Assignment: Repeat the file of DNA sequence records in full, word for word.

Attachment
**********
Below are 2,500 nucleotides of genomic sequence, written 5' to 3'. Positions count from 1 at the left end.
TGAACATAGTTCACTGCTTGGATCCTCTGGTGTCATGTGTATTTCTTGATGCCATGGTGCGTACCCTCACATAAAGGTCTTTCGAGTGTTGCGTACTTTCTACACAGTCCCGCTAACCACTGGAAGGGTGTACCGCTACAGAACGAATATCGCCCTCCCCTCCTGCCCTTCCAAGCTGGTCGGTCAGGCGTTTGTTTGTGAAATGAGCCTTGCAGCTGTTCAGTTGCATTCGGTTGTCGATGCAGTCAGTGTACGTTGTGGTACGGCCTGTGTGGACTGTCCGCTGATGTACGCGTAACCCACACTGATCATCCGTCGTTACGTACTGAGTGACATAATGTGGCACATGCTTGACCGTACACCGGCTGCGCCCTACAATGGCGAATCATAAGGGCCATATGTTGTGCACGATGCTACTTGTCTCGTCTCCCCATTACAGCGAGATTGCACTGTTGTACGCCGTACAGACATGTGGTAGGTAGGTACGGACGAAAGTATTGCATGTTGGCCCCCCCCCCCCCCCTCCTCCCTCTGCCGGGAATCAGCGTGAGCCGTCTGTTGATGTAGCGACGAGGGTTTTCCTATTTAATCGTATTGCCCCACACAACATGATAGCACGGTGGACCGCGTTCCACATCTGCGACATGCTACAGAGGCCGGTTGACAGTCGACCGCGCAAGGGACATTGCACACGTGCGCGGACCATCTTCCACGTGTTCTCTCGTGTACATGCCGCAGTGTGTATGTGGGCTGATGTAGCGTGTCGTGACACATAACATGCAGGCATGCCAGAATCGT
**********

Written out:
Below are 2,500 nucleotides of genomic sequence, written 5' to 3'. Positions count from 1 at the left end.
TGAACATAGTTCACTGCTTGGATCCTCTGGTGTCATGTGTATTTCTTGATGCCATGGTGCGTACCCTCACATAAAGGTCTTTCGAGTGTTGCGTACTTTCTACACAGTCCCGCTAACCACTGGAAGGGTGTACCGCTACAGAACGAATATCGCCCTCCCCTCCTGCCCTTCCAAGCTGGTCGGTCAGGCGTTTGTTTGTGAAATGAGCCTTGCAGCTGTTCAGTTGCATTCGGTTGTCGATGCAGTCAGTGTACGTTGTGGTACGGCCTGTGTGGACTGTCCGCTGATGTACGCGTAACCCACACTGATCATCCGTCGTTACGTACTGAGTGACATAATGTGGCACATGCTTGACCGTACACCGGCTGCGCCCTACAATGGCGAATCATAAGGGCCATATGTTGTGCACGATGCTACTTGTCTCGTCTCCCCATTACAGCGAGATTGCACTGTTGTACGCCGTACAGACATGTGGTAGGTAGGTACGGACGAAAGTATTGCATGTTGGCCCCCCCCCCCCCCCTCCTCCCTCTGCCGGGAATCAGCGTGAGCCGTCTGTTGATGTAGCGACGAGGGTTTTCCTATTTAATCGTATTGCCCCACACAACATGATAGCACGGTGGACCGCGTTCCACATCTGCGACATGCTACAGAGGCCGGTTGACAGTCGACCGCGCAAGGGACATTGCACACGTGCGCGGACCATCTTCCACGTGTTCTCTCGTGTACATGCCGCAGTGTGTATGTGGGCTGATGTAGCGTGTCGTGACACATAACATGCAGGCATGCCAGAATCGT